6 tips when painting the exterior of a traditional Queenslander.
October 26, 2017
The iconic Queenslander home is a statement to the Brisbane heritage it depicts style, elegance and class among modern style homes. One of the many concerns homeowners face when owning a queenslander is maintenance.
When painting traditional queenslanders it’s common for us find many small issues that do tend to compound and if not addressed will create more problems down the road. The list below will help ensure your renovation or painting work is done to the best possible standard:
Rusted nails – Weatherboards are nailed into the sub frame and when the paint that protects the timber and more importantly the nails is no longer there, you will find that nails tender to rust. The rust once prepared properly can be painted over however will require a specialised coating to spot the rust from coming through your new paint work.
Reputtying – Older sash and casement windows originally had a linseed oil putty applied around the glazing. Over time this putty becomes brittle and falls apart. When repainting older sash and casement windows it’s important that all deteriorated putty is removed and reapplied.
Rubbing Windows – Older casement or sash windows that are known to stick, rub or just won’t open properly should be addressed prior to the painting process. Generally we enlist a carpenter which will inspect and adjust these items as required prior to our painters arrival.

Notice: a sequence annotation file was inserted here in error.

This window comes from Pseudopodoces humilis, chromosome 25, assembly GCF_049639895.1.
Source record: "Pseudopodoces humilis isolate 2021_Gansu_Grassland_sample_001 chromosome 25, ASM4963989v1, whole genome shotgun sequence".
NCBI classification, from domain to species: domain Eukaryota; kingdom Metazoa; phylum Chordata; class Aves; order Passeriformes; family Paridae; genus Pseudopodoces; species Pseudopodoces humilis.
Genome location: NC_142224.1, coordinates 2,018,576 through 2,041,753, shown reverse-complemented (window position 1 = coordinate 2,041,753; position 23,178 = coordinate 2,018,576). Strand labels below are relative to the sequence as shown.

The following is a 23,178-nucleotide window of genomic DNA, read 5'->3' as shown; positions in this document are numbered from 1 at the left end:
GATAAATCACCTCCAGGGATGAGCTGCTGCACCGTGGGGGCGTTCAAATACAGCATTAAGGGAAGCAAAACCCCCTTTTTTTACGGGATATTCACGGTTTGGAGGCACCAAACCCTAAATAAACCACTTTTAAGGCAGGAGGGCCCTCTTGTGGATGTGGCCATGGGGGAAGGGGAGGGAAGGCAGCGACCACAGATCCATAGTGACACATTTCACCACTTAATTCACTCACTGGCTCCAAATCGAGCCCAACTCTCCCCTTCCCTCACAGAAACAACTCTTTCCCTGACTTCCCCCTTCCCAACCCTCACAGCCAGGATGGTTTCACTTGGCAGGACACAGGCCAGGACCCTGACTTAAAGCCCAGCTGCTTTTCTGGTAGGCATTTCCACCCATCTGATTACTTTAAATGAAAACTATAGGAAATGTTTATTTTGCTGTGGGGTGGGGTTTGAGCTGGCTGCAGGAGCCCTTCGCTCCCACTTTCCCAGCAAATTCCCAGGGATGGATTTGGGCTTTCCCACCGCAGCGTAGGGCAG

Rotting Weatherboards – It’s critical that all rotted timber ideally be replaced, sure some areas where water rot has taken place can be dug out and treated however in the long term the most cost effective option is to replace any rotted weatherboards.
Staircases & Balustrades – This one ties into the rotting weatherboards but also addressed exterior timber staircases & balustrades. It’s important that the stair treads, hand rails and posts are in good condition. Look for rusted nails in the balustrade as well!
Exterior Mould & Grime – By washing the house down regularly will keep the current paint in good condition but the main thing it will do is remove and mould and grime. When the house is clean it’s easier to see what needs attention.
We a traditional Queenslander has just been painted with the right colour scheme it completely transforms the property and increases the value! Whilst all this is great it’s important to remember attention the detail, the job needs to be done properly. So that being said, if the windows are rubbing, the weatherboards are still rotted and the painter has painted over mould and grime then it’s fair to say to have all this fixed will cost more in the long run.